NVIDIA unveils Hopper, its new hardware architecture to transform data centers into AI factories
NVIDIA just announced Hopper, a new GPU architecture that promises significant performance improvements for AI workloads. We look under the hood to decipher whether the emphasis on Transformer AI models translates to a radical redesign, and look at the updates in the software stack.
NVIDIA did it again, but this time with a twist — appearing to borrow a page from the competition’s playbook. At NVIDIA GTC, which has shaped into one of the AI industry’s most important events, the company announced the latest iteration of its hardware architecture and products. Here’s a breakdown of the announcements and what they mean for the ecosystem at large.
GTC, which began Monday and runs through Thursday, features 900+ sessions. More than 200,000 developers, researchers, and data scientists from 50+ countries have registered for the event. At his GTC 2022 keynote, NVIDIA founder and CEO Jensen Huang announced a wealth of news in data center and high-performance computing, AI, design collaboration and digital twins, networking, automotive, robotics, and healthcare.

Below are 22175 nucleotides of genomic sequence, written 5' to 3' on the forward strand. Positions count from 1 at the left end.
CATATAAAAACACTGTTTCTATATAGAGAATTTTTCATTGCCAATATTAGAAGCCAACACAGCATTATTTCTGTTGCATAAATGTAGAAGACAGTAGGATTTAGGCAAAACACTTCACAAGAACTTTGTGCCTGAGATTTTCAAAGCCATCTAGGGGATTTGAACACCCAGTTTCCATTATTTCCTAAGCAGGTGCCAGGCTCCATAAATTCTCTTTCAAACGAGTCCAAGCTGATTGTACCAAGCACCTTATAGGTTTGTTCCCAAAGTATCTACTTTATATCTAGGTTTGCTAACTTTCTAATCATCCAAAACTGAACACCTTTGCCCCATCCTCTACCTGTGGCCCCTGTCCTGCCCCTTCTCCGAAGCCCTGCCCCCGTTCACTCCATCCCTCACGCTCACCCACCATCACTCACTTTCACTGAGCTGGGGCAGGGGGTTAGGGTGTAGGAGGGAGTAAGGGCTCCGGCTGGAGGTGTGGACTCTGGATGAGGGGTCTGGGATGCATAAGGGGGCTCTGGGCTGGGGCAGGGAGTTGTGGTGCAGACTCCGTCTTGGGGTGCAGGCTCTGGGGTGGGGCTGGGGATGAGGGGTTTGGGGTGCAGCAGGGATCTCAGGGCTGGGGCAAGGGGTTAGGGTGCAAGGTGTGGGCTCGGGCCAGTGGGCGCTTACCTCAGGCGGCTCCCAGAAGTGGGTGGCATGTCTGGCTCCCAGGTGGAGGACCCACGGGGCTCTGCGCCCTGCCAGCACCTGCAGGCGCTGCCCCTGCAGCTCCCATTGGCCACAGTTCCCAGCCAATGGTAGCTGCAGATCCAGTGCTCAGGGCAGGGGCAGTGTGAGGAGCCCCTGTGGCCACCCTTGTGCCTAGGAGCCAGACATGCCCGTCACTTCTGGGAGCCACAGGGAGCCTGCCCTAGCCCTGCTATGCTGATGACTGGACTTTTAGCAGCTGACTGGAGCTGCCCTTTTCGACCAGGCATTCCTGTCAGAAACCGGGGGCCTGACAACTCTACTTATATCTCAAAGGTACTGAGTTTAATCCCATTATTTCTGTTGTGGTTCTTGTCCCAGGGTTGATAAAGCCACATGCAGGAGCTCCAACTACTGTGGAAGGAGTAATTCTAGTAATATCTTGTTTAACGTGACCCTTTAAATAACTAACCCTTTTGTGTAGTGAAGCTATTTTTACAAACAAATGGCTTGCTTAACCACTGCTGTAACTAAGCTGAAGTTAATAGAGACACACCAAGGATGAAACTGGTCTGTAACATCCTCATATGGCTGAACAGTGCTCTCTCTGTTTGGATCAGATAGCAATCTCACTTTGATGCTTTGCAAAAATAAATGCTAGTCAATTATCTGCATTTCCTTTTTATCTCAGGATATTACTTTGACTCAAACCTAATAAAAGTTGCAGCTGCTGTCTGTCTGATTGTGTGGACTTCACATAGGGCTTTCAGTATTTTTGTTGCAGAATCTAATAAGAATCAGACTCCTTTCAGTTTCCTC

Huang’s framing was that “companies are processing, refining their data, making AI software … becoming intelligence manufacturers.” If the goal is to transform data centers into ‘AI Factories,’ as NVIDIA puts it, then placing Transformers at the heart of this makes sense.
The centerfold in the announcements has been the new Hopper GPU Architecture, which NVIDIA dubs “the next generation of accelerated computing.” Named for Grace Hopper, a pioneering U.S. computer scientist, the new architecture succeeds the NVIDIA Ampere architecture, launched two years ago. The company also announced its first Hopper-based GPU, the NVIDIA H100.